It doesn't have to be Dale Earnhardt, Jr., it could be somebody else. But I think it's pretty obvious if he goes on to do what the expectations are on him, what I think that team is capable of doing, it not only could catapult him and his popularity, but the sport's as well.

Q. You and Big D had classic encounters. Are there any that stand out or one moment where you figured out what he was all about?

JEFF GORDON: I mean, he taught me a lot about the draft. He didn't tell me it. He just beat me enough times, passed me enough times. It's not possible. He's got something going on in that car. What is it? I just realized he just was that good.

I'd say the last three or four years that we raced together on the speedways, I felt like it was kind of a race between me and him. He taught me enough or I learned enough from racing with him that I felt like I could do what he could do, you know. He was always reinventing things, just only getting better at those types of tracks. I always was in awe of racing with him.

But it was a totally different type of racing back then.

Q. He always wanted to get underneath somebody's skin. I got the impression he never got under your skin.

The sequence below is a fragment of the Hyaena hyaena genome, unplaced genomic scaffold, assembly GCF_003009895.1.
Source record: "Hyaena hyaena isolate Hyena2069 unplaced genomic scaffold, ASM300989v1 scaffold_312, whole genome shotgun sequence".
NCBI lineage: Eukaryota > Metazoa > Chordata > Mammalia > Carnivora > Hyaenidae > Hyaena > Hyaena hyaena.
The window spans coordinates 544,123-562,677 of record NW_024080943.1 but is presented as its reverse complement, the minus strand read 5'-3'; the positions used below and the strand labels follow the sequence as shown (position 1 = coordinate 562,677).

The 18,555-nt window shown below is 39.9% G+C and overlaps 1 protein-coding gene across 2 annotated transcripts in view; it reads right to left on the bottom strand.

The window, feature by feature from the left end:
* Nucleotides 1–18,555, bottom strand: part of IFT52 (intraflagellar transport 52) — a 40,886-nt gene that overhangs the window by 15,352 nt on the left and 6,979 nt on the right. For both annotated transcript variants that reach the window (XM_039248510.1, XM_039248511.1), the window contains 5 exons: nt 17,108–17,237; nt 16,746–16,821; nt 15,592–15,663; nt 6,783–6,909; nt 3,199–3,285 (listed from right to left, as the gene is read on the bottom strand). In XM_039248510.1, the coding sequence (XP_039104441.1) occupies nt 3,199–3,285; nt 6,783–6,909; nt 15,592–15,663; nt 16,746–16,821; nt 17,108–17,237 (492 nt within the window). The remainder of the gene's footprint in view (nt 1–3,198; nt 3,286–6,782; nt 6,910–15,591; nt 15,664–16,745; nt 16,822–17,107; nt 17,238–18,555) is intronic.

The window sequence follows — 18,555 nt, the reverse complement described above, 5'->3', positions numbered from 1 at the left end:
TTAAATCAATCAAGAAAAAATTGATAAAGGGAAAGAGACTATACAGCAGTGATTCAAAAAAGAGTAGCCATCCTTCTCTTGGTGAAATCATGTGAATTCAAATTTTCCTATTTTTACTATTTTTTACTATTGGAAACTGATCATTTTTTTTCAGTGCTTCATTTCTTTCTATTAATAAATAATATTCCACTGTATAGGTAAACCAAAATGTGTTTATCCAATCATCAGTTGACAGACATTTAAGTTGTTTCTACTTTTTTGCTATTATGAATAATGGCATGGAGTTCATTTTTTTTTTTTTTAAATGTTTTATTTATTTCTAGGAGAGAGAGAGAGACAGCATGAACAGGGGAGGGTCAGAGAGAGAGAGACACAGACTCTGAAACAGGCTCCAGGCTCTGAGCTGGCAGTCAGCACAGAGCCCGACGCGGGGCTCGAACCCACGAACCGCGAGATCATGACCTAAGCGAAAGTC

JEFF GORDON: You don't get under somebody's skin until you're beating them all the time. The thing is, '95, it was a real test. There was no doubt that there were certain races and tracks that he did get underneath my skin because he was faster than me or because he pushed me around, pushed me out of the way. But it was mainly because he was faster than me.

I always said, A guy can't push you out of the way if he can't get to your bumper. My goal was to make sure that Dale never got to my bumper. I was fortunate. I think our cars and our team was better during the mid to late '90s. Most of the time he wasn't able to get to my bumper, so he wasn't able to get under my skin as much as maybe he had some other guys in the past.

Q. When you see what's become of Jimmie, you helped him get there, do you ever say, Man, what did I create, this monster?

JEFF GORDON: Never, not at all.

Q. Are you proud?

JEFF GORDON: Very proud. I'm one of however many thousands of people that came in contact with him to get him where he is, just like me and everybody else in this garage. I think for whatever reason that was meant to happen, those things were meant to happen, for him to come to Hendrick and have the success he's had. You have to be in awe of what they've accomplished, and he's a big part of it, and Hendrick is a big part of it, and Chad is a big part of it.